Gender based violence is ranked as the top public health crisis for women today. Females aged between 15 and 45 are more likely to be maimed or killed as a result of male violence than they are from cancer, malaria, traffic accidents and war combined. In fact, more girls have been killed worldwide in the past fifty years, simply because of their gender, than men were killed in every war during the twentieth century.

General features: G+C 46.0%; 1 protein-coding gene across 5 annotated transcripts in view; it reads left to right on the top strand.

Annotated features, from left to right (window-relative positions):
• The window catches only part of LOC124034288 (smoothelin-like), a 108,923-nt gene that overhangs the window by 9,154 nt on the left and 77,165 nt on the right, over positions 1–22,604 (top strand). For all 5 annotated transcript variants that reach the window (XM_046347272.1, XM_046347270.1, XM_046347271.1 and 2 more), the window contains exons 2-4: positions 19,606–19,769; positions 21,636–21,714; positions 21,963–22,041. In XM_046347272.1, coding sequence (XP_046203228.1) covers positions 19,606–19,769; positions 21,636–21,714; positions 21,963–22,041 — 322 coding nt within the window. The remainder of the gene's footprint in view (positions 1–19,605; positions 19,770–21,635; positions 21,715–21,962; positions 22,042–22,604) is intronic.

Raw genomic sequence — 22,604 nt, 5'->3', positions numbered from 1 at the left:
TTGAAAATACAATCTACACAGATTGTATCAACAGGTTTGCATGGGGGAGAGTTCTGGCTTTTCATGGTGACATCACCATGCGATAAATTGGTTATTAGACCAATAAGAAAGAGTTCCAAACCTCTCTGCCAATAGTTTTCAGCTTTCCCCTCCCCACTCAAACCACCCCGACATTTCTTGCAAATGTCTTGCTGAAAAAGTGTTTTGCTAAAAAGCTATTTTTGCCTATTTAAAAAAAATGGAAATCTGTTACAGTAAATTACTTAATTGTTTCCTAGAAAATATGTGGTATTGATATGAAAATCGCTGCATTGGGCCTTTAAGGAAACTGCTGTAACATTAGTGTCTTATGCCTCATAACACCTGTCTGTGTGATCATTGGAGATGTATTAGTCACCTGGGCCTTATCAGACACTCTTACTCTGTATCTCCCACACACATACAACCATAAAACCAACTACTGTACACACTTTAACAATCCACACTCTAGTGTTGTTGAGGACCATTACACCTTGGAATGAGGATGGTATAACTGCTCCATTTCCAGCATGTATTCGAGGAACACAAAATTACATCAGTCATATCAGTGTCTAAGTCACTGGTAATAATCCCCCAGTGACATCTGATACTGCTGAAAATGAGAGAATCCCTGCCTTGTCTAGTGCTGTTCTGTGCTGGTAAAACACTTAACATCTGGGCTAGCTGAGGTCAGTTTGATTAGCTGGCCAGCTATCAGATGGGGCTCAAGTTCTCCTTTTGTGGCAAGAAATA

Gender based violence can take many forms, and unfortunately, there seems to be no limit to the ugly creativity put into punishing women. Acid attacks, honour killings, female genital mutilation, bride burnings… women worldwide are suffering in ways more brutal and grotesque than we ever thought possible, and it’s not stopping. In fact, it’s on the rise. It is estimated that over 135 million girls and women alive today have undergone genital mutilation, a painful procedure known to be carried out on babies as young as five months old, which carries huge risks of infertility, HIV, and a host of mental health implications such as Post Traumatic Stress Disorder. This is, of course, if you are lucky enough to survive the procedure in the first place. Around three million more girls are at risk of genital mutilation every single year. 603 million women live in countries where domestic violence is not outlawed. A staggering 2.6 billion live in countries where rape within marriage is not a crime. In Afghanistan, a woman can be imprisoned for being raped. In the time it took someone to write out the reason they don’t need feminism, take a selfie, choose a pretty filter, and upload it (around four minutes), four women died while giving birth; eight little girls were trafficked for sexual exploitation; nearly 100 women in America alone were abused.